This news sent me reeling emotionally for a few hours. My mom had been in town already for a few days to help with the girls and was planning to stay the duration of birth and beyond. This ultrasound wasn’t a magic eight ball for labor but it did concern me that the answers all seemed to point to the negative.
My sweet, very thoughtful doctor, who knew I wanted to go naturally but also knew I had an hour drive to the hospital had offered to induce me starting at 39 weeks to relieve the anxiety of getting to the hospital. I’d turned her down, truly believing this baby would come on her own, but when she brought it up again at this appointment, I was primed and ready for some intervention.
My hackles instantly went up just talking about an induction, mostly because I was having flashbacks to MG’s birth (laboring all day in the hospital, pushing for three hours, walking away completely exhausted). But Dr. B said we would only do Pitocin if it were necessary and we could do a low dose at that. Because I was already three centimeters, I was favorable for the process and wouldn’t need to start with something like Cervadil (last time this required an overnight hospital stay which set me up with very little sleep and I started the day already overtired).
On the other hand, I was already nervous about being overdue (and especially overdue in my book), I didn’t want to keep my mom waiting around forever, I liked the idea of a non-stressful ride to the hospital, the idea of being on the monitors and carefully watched the entire labor, the fact that my doctor would be there and I would almost certainly be guaranteed the use of the tub (something I had wanted to do in the previous two births but had never worked out), and the idea that I would have an end date to focus on rather than continue on in the hopes of going into labor but never really knowing when it would happen. Plus, I had done this before. Even though Bea came on her own, her labor started with my water breaking, so this would be my third birth that began in this manner. Finally, and perhaps most importantly, I felt like this baby needed the extra help to drop down and become engaged. And I was more than ready to give it to her.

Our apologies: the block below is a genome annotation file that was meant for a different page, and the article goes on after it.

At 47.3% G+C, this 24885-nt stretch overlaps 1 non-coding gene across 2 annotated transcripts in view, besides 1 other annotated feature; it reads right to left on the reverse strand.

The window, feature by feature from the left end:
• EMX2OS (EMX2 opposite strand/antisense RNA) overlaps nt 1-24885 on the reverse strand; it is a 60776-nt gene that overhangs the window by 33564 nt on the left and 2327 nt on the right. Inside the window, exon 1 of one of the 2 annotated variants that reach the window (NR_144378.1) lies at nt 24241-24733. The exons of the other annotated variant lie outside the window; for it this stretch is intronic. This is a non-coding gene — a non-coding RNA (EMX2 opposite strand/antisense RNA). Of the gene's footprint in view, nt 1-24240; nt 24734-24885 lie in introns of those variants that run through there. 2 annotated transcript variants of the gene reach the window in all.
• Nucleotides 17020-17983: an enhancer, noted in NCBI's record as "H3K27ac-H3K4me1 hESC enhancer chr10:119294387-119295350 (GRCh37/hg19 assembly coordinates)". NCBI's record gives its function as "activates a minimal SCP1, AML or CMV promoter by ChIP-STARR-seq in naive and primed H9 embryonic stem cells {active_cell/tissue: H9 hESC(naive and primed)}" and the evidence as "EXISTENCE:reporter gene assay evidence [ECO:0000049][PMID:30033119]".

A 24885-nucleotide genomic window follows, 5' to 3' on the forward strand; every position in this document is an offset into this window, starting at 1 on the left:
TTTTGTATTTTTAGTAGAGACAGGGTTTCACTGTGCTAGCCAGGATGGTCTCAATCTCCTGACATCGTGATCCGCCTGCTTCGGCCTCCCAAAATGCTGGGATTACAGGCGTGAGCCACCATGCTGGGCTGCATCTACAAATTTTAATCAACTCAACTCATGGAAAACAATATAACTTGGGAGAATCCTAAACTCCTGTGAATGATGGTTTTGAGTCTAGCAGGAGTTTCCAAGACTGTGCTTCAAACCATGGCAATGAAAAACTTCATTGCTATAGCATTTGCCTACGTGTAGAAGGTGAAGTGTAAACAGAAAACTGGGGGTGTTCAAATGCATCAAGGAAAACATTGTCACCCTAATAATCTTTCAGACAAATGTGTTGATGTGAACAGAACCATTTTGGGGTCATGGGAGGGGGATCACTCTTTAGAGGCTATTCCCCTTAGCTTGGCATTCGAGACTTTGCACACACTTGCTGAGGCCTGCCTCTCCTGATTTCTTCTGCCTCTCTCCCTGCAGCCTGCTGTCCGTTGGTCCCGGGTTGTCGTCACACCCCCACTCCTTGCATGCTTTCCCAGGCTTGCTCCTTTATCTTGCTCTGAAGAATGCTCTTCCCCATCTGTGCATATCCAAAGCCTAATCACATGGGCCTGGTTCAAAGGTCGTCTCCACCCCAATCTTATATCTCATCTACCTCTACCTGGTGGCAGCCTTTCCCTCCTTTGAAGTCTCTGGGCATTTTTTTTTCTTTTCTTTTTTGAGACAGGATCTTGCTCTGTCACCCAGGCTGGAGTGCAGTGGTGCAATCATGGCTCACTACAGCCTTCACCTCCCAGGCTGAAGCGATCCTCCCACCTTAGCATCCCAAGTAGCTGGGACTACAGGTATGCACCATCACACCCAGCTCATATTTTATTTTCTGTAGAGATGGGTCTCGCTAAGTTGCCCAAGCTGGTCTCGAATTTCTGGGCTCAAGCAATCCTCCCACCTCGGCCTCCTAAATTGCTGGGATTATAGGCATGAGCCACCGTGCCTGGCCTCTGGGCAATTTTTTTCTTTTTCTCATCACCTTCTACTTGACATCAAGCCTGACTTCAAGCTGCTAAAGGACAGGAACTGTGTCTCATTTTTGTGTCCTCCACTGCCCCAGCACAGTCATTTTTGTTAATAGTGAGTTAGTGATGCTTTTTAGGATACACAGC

So Dr. B looked at her calendar while I consulted mine and we chose Monday, May 23, as our day.
In the meantime, I still had very high hopes that this baby would start labor before then. And I did everything I could to encourage the process. I walked and walked, did stairs, ate the right foods, saw a chiropractor, went swimming (pridefully painful but was encouraged it would help turn the baby into a more favorable position) and got a pedicure (hopeful that the leg massage would hit the right pressure points). And still…nothing. While I was physically large and miserable though, I felt very peaceful about having a set end time and that like it or not, she was coming on Monday.
I remember one night in particular, my mom had sent N and me out of the house, offering to to put the girls to bed for us. We set out on a mission to “walk the baby out”. The one thing that friends and strangers alike had encouraged and seemed to be the most preached piece of advice.